nep-cfn New Economics Papers
on Corporate Finance
Issue of 2007‒10‒27
two papers chosen by
Zelia Serrasqueiro
University of the Beira Interior

  1. Is the Price of Money Managers Too Low? By Huberman, Gur
  2. Preferred Risk Habitat of Individual Investors By Dorn, Daniel; Huberman, Gur

  1. By: Huberman, Gur
    Abstract: Although established money managers operate in an environment which seems competitive, they also seem to be very profitable. The present value of the expected future profits from managing a collection of funds is equal to the value of the assets under management multiplied by the profit margin, assuming that the managed funds will remain in business forever, and that there will be zero asset flow into and out of the funds, zero excess returns net of trading costs, a fixed management fee proportional to the assets under management and a fixed profit margin for the management company. A profit margin of 30% seems empirically reasonable, but money management companies seem to trade at 2-4% of assets under management. Attempts to reconcile the two figures are not compelling, which is disturbing considering the centrality of the present value formula to finance and economics. Another computation suggests that holders of actively managed funds typically lose about 12% (18%) of their assets if they hold the fund for 20 (30) years, as compared with a loss of less than 3% (5%) for low-cost index fund investors for similar holding periods.
    Keywords: managed fund; money manager; trading
    JEL: G10
    Date: 2007–10
  2. By: Dorn, Daniel; Huberman, Gur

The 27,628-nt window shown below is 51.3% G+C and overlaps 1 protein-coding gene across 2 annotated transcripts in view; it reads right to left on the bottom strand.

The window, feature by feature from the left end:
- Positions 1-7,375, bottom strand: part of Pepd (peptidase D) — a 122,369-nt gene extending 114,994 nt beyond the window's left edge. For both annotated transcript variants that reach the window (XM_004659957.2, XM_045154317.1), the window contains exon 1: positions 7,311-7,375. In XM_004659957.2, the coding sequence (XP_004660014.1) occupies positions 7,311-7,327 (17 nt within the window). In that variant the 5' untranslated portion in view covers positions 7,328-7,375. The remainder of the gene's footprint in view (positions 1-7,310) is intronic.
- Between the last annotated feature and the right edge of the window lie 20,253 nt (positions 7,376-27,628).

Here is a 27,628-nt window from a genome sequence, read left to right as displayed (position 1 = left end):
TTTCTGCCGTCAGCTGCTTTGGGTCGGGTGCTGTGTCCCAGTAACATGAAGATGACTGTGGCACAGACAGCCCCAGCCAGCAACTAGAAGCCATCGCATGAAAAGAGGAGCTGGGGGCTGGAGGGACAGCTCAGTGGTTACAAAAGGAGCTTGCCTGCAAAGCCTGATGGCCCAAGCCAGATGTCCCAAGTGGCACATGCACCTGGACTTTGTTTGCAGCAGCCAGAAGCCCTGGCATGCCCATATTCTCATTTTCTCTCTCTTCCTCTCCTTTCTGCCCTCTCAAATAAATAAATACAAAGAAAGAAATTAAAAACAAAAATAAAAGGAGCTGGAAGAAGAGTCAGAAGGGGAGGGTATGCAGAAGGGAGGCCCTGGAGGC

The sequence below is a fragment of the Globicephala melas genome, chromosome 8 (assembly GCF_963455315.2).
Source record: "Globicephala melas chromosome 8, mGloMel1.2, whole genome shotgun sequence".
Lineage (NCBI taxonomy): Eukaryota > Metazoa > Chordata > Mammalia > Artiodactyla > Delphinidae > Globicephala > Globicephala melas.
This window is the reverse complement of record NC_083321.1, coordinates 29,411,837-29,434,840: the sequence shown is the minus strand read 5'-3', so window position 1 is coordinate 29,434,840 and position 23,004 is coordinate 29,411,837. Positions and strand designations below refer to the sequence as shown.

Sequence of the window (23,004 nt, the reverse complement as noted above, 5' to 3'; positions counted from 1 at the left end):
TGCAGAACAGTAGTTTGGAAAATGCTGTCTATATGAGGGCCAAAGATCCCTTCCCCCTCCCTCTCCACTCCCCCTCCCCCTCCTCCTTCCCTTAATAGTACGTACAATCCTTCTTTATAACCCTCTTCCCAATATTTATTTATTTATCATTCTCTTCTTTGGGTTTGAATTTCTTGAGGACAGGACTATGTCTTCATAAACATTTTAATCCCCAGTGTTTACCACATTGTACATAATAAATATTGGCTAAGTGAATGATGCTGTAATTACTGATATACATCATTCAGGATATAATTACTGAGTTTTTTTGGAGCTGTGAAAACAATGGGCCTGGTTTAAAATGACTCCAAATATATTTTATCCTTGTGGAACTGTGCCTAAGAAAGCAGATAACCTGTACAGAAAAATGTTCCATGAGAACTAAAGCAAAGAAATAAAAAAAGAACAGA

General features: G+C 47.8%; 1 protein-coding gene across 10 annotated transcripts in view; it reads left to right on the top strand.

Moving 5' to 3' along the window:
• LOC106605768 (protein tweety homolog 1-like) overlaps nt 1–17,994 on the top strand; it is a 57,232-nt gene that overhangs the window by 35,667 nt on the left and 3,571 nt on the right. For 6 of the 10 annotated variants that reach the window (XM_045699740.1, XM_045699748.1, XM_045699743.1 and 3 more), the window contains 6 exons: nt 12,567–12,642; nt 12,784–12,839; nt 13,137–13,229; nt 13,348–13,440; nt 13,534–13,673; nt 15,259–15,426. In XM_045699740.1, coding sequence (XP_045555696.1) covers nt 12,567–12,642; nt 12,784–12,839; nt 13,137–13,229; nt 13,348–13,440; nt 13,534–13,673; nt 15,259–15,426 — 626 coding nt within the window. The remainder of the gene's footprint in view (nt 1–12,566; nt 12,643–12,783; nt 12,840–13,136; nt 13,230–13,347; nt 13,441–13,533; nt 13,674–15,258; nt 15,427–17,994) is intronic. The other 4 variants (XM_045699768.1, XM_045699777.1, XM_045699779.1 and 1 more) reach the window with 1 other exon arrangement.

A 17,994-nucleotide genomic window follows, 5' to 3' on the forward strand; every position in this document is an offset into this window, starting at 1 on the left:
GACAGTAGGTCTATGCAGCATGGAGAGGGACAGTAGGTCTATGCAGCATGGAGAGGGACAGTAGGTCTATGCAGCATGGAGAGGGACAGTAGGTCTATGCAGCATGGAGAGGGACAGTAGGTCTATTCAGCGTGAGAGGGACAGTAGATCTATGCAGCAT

Abstract: The preferred risk habitat hypothesis, introduced here, is that individual investors select stocks with volatilities commensurate with their risk aversion; more risk-averse individuals pick lower-volatility stocks. The investors' portfolio perspective overlooks return correlations. The data, 1995-2000 holdings of over 20,000 customers of a German broker, are consistent with the predictions of the hypothesis: the portfolios contain highly similar stocks in terms of volatility, when stocks are sold they are replaced by stocks of similar volatilities, and the more risk averse customers indeed hold less volatile stocks. Cross-sectionally, the more risk averse investors also have a stronger tendency to invest in mutual funds. Major improvements in diversification are concentrated during periods when investors add money to their account.
    Keywords: preferred risk habitat; risk; risk aversion; stock portfolio; volatility
    JEL: G10
    Date: 2007–10

This nep-cfn issue is ©2007 by Zelia Serrasqueiro. It is provided as is without any express or implied warranty. It may be freely redistributed in whole or in part for any purpose. If distributed in part, please include this notice.
General information on the NEP project can be found at For comments please write to the director of NEP, Marco Novarese at <>. Put “NEP” in the subject, otherwise your mail may be rejected.
NEP’s infrastructure is sponsored by the School of Economics and Finance of Massey University in New Zealand.